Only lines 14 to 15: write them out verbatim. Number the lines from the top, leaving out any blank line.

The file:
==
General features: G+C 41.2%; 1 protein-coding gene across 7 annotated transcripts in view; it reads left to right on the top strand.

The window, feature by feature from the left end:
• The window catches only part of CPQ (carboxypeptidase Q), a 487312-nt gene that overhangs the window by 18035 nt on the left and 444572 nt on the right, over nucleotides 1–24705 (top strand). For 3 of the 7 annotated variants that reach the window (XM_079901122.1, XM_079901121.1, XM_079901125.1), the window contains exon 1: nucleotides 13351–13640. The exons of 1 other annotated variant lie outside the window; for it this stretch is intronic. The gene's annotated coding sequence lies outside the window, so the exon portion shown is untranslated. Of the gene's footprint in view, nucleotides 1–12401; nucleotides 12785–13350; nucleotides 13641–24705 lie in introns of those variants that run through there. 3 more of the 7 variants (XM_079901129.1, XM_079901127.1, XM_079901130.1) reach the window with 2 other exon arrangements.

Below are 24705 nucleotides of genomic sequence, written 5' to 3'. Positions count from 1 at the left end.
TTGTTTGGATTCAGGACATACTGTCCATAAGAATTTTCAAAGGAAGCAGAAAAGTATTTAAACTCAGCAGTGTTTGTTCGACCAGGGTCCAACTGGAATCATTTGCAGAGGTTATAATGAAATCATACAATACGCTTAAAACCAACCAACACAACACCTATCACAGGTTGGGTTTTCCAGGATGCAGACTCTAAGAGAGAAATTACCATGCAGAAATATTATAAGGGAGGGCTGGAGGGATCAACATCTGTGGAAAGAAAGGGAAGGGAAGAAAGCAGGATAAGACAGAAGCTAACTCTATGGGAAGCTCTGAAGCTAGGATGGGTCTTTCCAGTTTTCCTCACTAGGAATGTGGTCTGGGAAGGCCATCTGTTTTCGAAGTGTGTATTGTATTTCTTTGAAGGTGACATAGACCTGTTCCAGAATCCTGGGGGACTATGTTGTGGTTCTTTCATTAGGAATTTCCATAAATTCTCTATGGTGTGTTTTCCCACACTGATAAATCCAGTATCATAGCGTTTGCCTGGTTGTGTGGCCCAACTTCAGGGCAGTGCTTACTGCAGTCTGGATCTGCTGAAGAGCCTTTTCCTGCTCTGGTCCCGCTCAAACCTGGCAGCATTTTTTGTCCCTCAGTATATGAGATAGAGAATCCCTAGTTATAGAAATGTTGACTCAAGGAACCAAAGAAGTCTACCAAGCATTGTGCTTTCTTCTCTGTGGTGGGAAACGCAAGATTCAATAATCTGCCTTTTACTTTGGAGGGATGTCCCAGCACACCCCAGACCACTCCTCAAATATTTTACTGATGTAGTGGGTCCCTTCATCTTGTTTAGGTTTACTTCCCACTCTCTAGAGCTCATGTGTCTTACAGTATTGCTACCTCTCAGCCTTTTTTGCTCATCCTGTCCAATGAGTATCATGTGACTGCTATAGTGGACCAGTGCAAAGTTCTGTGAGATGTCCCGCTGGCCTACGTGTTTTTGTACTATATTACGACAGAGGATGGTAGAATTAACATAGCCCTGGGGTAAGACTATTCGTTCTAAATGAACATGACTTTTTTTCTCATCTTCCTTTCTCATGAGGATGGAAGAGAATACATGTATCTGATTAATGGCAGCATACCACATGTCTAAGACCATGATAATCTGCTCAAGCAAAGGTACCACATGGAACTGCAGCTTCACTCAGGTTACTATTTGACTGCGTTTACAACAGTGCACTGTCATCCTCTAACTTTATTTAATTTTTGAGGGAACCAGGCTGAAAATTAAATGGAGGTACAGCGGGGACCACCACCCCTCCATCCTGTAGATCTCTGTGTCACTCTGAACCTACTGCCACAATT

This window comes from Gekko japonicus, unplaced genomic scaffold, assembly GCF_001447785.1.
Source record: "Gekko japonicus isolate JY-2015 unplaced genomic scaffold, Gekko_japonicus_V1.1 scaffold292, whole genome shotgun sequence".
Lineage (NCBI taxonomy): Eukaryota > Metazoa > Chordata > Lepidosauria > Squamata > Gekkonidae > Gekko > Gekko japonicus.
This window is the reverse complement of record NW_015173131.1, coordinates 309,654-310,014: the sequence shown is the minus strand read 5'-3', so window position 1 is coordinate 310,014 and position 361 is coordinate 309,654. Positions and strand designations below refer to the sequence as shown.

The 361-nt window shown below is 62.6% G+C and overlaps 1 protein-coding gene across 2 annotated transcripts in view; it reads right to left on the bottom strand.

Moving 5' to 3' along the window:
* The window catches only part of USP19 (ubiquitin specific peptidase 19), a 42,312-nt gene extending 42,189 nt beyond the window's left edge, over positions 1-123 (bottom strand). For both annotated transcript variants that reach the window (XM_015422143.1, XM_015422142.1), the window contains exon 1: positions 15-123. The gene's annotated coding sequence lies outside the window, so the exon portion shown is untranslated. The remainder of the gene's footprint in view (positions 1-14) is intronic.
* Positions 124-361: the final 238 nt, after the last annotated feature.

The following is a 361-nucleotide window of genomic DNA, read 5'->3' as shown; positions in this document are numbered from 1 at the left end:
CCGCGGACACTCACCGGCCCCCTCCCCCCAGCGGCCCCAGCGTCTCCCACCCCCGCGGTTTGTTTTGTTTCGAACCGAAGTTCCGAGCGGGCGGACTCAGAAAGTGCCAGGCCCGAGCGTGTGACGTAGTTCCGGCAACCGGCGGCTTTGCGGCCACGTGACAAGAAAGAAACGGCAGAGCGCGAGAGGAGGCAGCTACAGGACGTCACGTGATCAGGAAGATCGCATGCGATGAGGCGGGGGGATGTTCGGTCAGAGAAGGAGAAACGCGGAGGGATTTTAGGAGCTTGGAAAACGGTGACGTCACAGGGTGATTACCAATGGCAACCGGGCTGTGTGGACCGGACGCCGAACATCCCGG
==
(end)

The following is a 361-nucleotide window of genomic DNA, read 5'->3' as shown; positions in this document are numbered from 1 at the left end:
CCGCGGACACTCACCGGCCCCCTCCCCCCAGCGGCCCCAGCGTCTCCCACCCCCGCGGTTTGTTTTGTTTCGAACCGAAGTTCCGAGCGGGCGGACTCAGAAAGTGCCAGGCCCGAGCGTGTGACGTAGTTCCGGCAACCGGCGGCTTTGCGGCCACGTGACAAGAAAGAAACGGCAGAGCGCGAGAGGAGGCAGCTACAGGACGTCACGTGATCAGGAAGATCGCATGCGATGAGGCGGGGGGATGTTCGGTCAGAGAAGGAGAAACGCGGAGGGATTTTAGGAGCTTGGAAAACGGTGACGTCACAGGGTGATTACCAATGGCAACCGGGCTGTGTGGACCGGACGCCGAACATCCCGG